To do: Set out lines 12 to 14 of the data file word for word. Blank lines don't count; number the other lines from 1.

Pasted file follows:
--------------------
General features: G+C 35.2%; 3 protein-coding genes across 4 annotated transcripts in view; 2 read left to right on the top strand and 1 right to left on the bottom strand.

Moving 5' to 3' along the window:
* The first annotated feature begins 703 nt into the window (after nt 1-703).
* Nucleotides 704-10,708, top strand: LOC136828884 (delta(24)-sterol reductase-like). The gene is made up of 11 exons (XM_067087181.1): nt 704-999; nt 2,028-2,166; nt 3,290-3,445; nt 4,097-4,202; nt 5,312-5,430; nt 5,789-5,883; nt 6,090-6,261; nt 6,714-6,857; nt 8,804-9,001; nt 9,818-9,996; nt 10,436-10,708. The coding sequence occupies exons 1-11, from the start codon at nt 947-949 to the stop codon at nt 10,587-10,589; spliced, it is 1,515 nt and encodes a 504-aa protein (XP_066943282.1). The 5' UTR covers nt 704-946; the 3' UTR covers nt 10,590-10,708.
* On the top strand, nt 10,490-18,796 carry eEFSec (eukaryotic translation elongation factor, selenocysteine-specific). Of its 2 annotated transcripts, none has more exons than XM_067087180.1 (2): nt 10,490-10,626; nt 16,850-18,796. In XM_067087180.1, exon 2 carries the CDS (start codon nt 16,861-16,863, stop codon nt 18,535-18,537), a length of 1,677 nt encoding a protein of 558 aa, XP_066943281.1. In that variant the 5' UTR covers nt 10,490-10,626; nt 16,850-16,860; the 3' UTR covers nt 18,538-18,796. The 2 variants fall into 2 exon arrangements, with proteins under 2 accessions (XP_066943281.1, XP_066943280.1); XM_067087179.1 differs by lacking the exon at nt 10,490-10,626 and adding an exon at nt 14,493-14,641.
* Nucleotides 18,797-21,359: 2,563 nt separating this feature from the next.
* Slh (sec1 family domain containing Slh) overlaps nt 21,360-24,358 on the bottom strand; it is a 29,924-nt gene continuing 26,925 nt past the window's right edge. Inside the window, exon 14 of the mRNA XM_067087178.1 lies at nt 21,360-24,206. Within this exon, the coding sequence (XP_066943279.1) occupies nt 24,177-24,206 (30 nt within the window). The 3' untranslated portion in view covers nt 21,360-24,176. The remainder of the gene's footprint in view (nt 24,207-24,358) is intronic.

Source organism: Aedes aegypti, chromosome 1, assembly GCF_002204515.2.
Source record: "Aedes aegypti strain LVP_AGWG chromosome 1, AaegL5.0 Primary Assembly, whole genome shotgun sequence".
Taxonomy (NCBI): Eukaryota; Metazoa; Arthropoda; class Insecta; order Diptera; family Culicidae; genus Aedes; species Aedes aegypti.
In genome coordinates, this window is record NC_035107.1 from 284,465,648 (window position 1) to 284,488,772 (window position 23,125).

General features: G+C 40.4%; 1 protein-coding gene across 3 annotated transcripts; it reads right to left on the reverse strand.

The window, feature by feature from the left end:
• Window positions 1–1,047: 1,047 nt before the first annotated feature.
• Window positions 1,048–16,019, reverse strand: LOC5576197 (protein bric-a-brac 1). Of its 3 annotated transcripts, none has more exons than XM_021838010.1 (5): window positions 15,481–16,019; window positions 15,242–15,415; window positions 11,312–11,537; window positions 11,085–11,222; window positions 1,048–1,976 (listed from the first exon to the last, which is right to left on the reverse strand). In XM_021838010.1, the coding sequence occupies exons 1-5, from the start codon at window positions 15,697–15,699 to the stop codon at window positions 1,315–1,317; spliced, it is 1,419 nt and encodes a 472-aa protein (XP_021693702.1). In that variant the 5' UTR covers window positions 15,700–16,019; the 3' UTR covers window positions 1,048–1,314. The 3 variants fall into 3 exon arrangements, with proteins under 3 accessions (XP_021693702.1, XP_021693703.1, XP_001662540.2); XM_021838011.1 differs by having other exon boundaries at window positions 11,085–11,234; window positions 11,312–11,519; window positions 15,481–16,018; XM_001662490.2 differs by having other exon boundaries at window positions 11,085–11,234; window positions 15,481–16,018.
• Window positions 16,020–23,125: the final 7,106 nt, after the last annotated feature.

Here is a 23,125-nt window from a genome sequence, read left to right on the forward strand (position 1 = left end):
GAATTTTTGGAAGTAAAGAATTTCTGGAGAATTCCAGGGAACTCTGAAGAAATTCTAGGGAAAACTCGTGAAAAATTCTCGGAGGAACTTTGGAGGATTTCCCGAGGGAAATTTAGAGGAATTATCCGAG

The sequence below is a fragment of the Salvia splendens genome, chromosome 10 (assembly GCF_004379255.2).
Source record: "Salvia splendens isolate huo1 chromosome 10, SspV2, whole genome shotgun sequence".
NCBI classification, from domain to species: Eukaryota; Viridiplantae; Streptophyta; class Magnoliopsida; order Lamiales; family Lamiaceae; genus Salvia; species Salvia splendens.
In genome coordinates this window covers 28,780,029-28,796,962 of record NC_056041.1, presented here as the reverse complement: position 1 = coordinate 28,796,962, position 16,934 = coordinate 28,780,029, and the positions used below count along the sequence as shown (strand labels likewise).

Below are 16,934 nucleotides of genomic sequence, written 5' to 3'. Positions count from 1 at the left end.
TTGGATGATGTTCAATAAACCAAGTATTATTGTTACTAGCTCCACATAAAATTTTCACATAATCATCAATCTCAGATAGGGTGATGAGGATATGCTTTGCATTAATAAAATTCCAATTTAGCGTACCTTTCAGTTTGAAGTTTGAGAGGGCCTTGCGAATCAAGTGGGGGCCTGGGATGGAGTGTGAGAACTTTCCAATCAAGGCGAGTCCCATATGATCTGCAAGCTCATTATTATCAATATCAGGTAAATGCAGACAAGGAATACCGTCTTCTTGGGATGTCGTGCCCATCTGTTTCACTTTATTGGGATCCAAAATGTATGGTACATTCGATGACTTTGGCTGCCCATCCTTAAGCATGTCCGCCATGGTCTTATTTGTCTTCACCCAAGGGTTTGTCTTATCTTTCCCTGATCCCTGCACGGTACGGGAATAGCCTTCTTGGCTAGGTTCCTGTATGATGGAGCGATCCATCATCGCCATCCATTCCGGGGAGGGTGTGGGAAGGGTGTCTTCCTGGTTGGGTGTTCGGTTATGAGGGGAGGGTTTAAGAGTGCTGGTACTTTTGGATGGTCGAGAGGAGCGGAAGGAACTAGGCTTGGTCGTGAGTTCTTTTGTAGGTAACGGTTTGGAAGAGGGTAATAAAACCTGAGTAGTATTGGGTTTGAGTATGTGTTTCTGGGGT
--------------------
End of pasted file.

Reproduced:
General features: G+C 40.4%; 1 protein-coding gene across 3 annotated transcripts; it reads right to left on the reverse strand.

The window, feature by feature from the left end:
• Window positions 1–1,047: 1,047 nt before the first annotated feature.